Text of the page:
|Department of Anthropology at SMU
I study the relationships between people and bison in North America’s past. My dissertation research explores spatial variability in Great Plains hunting economies during the arid Middle Holocene period (8000-5000 years ago). During this period, bison evolved from their Pleistocene ancestors into a form more closely resembling the animals we know today. Middle Holocene climates clearly had a dramatic impact on bison populations, but it remains unclear how this impact varied across the landscape and how peoples in the region responded to this period of change. I aim to document geographic variability in climatic impacts to bison populations spanning the Early to Middle Holocene and see whether human responses to these changes were responsible for broader changes in human subsistence patterns.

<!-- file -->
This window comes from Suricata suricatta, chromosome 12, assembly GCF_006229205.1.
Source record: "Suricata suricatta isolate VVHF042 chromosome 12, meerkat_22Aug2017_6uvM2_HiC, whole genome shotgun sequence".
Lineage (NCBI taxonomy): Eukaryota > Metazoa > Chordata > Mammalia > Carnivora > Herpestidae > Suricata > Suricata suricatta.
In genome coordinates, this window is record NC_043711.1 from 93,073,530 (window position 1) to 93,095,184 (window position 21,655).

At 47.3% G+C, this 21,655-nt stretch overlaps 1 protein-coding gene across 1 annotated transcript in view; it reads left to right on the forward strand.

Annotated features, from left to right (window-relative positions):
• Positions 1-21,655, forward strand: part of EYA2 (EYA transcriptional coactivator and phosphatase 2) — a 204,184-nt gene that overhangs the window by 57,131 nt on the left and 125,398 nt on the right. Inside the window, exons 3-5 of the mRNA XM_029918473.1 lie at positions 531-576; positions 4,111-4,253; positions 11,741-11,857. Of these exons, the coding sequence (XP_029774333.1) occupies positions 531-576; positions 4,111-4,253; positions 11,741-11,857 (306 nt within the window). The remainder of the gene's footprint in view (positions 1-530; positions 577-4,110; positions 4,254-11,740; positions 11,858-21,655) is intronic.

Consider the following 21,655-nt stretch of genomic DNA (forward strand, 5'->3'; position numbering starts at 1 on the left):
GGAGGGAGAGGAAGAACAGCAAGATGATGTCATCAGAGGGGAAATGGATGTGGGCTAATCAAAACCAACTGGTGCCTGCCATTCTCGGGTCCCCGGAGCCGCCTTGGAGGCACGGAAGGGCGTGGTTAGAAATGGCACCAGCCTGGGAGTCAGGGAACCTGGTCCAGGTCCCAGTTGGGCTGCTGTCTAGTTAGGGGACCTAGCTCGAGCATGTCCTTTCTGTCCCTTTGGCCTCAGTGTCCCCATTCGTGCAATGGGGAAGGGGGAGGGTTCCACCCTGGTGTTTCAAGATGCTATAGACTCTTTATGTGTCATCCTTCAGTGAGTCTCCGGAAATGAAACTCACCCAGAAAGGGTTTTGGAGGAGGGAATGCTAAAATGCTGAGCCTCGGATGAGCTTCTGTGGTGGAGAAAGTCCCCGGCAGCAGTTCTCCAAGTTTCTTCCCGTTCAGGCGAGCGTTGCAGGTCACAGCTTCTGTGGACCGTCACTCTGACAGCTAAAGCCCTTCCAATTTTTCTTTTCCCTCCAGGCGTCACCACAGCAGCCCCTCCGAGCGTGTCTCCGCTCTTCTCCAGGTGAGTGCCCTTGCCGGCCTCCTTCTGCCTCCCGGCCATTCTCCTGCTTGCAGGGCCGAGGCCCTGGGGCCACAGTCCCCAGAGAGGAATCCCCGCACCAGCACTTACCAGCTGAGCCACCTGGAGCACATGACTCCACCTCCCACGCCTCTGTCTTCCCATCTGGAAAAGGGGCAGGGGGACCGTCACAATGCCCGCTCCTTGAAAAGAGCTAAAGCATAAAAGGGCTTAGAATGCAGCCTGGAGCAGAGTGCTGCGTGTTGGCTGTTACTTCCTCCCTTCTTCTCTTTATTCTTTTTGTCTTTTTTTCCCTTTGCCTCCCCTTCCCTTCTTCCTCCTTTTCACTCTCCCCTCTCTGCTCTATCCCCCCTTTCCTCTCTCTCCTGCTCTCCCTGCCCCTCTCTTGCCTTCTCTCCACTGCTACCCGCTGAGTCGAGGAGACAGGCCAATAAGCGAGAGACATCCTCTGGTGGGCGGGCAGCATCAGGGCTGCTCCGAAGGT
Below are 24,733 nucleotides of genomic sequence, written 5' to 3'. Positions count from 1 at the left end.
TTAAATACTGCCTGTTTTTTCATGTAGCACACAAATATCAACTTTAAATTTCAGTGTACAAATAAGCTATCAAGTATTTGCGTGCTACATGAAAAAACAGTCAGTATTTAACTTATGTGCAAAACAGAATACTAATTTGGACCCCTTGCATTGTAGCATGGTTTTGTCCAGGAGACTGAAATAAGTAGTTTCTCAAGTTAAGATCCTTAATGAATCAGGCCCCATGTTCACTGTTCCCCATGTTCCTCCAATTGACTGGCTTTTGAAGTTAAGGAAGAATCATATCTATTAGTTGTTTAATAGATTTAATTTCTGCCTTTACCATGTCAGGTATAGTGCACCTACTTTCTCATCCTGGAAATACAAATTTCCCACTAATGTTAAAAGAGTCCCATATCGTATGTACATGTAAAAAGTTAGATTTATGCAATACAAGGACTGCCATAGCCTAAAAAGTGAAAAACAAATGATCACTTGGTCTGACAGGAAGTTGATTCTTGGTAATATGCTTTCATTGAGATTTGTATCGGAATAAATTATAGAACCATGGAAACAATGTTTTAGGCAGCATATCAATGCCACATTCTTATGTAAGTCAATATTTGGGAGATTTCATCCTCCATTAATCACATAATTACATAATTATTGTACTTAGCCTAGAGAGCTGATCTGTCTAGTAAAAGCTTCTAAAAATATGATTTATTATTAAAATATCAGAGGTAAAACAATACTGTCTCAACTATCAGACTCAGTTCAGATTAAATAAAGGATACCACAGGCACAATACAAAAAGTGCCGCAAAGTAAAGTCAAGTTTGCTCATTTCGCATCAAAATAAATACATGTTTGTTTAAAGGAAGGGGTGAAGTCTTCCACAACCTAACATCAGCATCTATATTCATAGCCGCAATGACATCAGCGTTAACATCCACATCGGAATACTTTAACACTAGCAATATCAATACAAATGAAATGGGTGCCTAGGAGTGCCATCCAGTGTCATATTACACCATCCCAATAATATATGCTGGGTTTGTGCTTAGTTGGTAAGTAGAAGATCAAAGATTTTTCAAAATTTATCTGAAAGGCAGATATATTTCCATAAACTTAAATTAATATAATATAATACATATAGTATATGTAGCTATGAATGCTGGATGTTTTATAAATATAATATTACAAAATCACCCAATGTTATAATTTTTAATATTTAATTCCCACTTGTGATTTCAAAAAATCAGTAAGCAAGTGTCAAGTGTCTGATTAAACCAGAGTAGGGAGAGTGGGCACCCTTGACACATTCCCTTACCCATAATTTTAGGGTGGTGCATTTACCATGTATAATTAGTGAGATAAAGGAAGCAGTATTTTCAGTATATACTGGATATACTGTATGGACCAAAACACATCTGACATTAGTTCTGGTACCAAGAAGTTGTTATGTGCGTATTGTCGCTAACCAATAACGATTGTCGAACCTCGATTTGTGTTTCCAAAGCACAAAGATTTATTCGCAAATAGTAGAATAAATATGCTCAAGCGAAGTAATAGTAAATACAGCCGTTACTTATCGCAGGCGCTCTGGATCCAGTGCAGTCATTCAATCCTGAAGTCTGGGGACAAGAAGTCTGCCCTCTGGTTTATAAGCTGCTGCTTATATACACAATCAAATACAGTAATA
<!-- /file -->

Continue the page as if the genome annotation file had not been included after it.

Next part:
This ongoing work is funded by the National Science Foundation. I also maintain research interests in bison hunting on Idaho’s Snake River Plain, zooarchaeological studies of seasonality, and the ongoing debate about a hypothesized extraterrestrial impact at the onset of the Younger Dryas climatic period. My work in these areas has appeared in American Antiquity, Journal of Archaeological Science, Quaternary Research, and other publications (see Curriculum Vitae for details).